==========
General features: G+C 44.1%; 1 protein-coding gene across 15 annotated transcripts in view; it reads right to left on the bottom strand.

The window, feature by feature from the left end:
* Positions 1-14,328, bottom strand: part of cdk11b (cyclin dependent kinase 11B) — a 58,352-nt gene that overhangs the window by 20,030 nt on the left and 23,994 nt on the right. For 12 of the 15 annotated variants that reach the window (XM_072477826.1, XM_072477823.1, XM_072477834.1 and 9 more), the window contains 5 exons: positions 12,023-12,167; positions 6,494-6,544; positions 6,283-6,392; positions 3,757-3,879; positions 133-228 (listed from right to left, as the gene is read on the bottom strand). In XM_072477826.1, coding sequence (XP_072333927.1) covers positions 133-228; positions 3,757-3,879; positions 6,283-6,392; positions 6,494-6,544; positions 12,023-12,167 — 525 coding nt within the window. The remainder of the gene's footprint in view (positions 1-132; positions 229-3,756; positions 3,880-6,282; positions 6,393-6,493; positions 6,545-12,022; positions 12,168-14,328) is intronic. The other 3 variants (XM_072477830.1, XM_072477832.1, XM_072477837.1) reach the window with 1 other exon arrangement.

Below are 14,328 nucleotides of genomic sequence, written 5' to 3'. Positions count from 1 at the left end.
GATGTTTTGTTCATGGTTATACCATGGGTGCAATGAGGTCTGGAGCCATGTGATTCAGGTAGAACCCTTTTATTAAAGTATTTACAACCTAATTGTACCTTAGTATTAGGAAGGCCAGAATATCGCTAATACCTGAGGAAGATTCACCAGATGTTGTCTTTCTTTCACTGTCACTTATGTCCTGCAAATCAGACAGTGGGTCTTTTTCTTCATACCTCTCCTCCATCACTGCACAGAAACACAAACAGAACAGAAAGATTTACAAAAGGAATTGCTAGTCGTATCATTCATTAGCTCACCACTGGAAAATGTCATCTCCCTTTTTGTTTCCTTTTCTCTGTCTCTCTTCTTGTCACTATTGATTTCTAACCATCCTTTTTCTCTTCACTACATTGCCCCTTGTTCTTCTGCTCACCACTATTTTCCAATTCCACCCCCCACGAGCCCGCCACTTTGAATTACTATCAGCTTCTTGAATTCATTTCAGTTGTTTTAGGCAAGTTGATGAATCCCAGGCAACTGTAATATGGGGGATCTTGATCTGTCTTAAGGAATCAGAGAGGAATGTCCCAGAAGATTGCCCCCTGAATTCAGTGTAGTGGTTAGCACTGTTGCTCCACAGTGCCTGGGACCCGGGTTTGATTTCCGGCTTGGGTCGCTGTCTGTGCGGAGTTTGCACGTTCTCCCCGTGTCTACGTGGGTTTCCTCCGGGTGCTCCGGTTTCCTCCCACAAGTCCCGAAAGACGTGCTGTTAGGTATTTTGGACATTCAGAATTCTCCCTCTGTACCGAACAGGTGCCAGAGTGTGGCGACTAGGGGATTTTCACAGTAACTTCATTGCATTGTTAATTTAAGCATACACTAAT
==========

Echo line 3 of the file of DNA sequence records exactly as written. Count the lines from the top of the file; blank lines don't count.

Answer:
* Positions 1-14,328, bottom strand: part of cdk11b (cyclin dependent kinase 11B) — a 58,352-nt gene that overhangs the window by 20,030 nt on the left and 23,994 nt on the right. For 12 of the 15 annotated variants that reach the window (XM_072477826.1, XM_072477823.1, XM_072477834.1 and 9 more), the window contains 5 exons: positions 12,023-12,167; positions 6,494-6,544; positions 6,283-6,392; positions 3,757-3,879; positions 133-228 (listed from right to left, as the gene is read on the bottom strand). In XM_072477826.1, coding sequence (XP_072333927.1) covers positions 133-228; positions 3,757-3,879; positions 6,283-6,392; positions 6,494-6,544; positions 12,023-12,167 — 525 coding nt within the window. The remainder of the gene's footprint in view (positions 1-132; positions 229-3,756; positions 3,880-6,282; positions 6,393-6,493; positions 6,545-12,022; positions 12,168-14,328) is intronic. The other 3 variants (XM_072477830.1, XM_072477832.1, XM_072477837.1) reach the window with 1 other exon arrangement.